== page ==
Android Honeycomb: Is GMail its only redeeming feature?

Although I gave Honeycomb the "old college try" during my recent vacation, I still could not tolerate the constant crashing and bugs. Its only redeeming feature? Superior GMail implementation.
Written by Jason Perlow, Senior Contributing Writer

Although I gave Honeycomb the "old college try" during my recent vacation, I still could not tolerate the constant crashing and bugs. Its only redeeming feature? Superior GMail implementation.

As I said to many a bartender during my recent trip to Mexico, "El tequila se arregla todo". Tequila will solve all your problems.

Well, not quite. It doesn't fix Android Honeycomb.

Back in April, I wrote about the serious problems I felt Android's tablet OS had. But in all fairness, I had only spent about 24 hours with the tablet before I became completely fed up with it, and sent the tablet that I was using it on, the Motorola XOOM back to Amazon.

I'm not a particularly tolerant person when it comes to crappy software.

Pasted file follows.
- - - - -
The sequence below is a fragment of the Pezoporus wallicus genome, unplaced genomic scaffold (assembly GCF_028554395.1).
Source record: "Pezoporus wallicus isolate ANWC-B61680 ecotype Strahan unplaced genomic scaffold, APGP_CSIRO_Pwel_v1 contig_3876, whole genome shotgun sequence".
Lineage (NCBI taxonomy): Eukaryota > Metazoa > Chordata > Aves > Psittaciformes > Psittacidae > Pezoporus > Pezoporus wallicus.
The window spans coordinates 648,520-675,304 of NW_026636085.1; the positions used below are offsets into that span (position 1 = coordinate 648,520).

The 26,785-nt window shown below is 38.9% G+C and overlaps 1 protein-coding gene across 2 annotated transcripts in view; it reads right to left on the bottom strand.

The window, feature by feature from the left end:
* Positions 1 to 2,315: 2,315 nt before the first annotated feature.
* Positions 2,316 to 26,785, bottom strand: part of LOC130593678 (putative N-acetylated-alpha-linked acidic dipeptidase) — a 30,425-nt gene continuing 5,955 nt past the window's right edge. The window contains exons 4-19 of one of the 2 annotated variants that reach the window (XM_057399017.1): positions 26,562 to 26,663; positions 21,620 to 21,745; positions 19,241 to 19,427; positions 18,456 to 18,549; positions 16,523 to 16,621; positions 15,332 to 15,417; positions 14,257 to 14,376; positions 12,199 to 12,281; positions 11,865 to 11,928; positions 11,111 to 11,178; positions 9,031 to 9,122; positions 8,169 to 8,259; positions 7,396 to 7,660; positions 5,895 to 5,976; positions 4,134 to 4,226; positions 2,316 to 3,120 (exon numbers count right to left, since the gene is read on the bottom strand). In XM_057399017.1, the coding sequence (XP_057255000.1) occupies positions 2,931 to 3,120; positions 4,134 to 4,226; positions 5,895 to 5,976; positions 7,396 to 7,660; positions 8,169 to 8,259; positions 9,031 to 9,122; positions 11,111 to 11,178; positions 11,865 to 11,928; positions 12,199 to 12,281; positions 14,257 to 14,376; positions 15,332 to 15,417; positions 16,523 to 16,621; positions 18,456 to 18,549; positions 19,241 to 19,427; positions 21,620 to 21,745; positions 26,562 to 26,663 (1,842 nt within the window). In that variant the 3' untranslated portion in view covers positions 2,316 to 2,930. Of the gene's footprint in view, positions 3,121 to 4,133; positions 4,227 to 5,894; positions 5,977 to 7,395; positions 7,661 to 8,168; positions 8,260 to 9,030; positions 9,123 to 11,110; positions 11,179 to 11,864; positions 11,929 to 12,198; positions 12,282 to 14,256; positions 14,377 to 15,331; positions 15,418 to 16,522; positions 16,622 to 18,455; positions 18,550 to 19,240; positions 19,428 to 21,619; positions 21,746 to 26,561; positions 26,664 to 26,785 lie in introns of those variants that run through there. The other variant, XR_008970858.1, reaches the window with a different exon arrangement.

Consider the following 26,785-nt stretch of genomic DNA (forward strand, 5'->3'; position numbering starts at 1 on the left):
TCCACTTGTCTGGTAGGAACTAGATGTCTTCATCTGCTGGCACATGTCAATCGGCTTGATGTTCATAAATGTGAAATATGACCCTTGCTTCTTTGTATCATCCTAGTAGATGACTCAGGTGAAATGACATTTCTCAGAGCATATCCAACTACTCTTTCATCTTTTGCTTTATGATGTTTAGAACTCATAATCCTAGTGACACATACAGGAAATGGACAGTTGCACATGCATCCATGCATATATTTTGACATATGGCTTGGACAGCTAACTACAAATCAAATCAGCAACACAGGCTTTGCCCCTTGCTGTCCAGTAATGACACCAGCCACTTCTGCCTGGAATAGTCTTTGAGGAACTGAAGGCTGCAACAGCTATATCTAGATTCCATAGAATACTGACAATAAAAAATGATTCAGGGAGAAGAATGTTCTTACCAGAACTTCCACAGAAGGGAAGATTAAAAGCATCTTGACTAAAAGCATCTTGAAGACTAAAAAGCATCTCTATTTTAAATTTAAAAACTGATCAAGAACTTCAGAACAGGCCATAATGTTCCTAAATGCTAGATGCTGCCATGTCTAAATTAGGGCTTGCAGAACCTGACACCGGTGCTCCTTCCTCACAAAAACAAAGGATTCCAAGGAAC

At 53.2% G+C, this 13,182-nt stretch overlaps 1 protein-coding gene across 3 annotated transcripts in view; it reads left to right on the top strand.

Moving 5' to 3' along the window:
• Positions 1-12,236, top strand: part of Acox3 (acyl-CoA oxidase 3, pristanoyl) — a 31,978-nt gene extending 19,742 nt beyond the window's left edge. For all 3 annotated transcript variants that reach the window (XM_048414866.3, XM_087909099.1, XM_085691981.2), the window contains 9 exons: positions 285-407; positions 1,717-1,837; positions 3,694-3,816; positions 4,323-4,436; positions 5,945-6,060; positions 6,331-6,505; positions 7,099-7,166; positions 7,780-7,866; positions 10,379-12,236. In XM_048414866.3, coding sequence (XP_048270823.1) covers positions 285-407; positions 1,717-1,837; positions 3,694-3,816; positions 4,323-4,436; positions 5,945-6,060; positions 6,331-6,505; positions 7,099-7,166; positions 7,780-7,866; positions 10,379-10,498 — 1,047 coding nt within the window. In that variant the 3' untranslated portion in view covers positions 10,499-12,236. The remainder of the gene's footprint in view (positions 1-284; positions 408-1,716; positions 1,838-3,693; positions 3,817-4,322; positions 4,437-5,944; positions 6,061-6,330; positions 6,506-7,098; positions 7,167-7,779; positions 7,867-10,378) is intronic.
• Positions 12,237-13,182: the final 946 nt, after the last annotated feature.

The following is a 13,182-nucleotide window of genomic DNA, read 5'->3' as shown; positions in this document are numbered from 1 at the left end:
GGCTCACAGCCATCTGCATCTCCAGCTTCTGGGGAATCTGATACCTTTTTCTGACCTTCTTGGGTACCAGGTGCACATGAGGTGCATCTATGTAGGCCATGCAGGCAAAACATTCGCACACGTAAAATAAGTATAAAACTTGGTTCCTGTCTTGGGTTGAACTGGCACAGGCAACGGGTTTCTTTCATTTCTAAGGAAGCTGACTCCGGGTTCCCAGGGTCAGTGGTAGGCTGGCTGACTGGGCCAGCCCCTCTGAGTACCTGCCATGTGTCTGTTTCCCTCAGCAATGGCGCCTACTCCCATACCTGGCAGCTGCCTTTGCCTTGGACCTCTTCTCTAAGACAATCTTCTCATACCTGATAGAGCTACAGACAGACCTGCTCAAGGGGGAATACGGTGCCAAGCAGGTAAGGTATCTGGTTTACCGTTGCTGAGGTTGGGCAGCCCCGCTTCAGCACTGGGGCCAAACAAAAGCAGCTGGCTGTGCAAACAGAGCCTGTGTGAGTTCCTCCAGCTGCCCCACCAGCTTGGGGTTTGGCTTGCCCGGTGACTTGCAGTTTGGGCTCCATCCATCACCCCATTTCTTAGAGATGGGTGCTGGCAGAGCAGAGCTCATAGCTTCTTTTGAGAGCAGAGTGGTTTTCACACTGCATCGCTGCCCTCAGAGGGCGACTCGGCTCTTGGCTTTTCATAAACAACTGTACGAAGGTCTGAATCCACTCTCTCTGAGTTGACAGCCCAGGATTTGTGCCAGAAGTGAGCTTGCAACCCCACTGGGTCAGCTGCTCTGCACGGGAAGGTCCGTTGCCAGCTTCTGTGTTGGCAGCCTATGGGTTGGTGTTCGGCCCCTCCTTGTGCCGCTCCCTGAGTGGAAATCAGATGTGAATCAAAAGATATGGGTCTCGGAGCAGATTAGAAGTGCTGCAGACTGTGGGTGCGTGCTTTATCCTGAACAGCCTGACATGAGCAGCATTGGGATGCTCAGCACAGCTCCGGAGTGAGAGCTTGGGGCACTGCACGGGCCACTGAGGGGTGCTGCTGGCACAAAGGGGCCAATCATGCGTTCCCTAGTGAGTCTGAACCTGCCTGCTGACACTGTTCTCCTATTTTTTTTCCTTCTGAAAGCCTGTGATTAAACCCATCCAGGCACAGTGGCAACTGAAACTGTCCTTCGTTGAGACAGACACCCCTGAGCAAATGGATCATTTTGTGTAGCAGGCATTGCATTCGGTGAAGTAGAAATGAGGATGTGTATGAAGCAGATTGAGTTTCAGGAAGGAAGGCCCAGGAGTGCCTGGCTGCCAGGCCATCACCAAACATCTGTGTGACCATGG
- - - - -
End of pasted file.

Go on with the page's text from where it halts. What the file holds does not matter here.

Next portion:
Still, I wanted to give the OS another try. Maybe 24 hours wasn't enough to play with the thing. Maybe I needed... A week. Maybe I needed to be separated from the pressures of daily life in order to look at it objectively.

Maybe I needed to be drinking enough shots of reposado tequila during the evaluation process so I could be sufficiently medicated.

So instead of bringing my trusty iPad 2 to Mexico, I brought the Iconia A500, on loan from Acer/Gateway. While the device had an update just prior to leaving on my trip, it wasn't the coveted Honeycomb 3.1 that was announced recently at Google IO, it was an Acer interim fix for 3.0. I'm still waiting on the update, and hope to spend some time with that soon.

Nevertheless, for over a week, I used the A500 as my sole computing device while I was on vacation. I had access to my timeshare's Wi-Fi network, and used it to conduct business while I was away.

While I considered the thought of bringing no computing devices with me when I was on vacation, I have a number of personal reasons why that would be impractical or near impossible, the least of which would be a huge backlog of emails that would take me an eternity to dig myself out of when I returned. And I had some critical things going on during the week I was away that I could not ignore.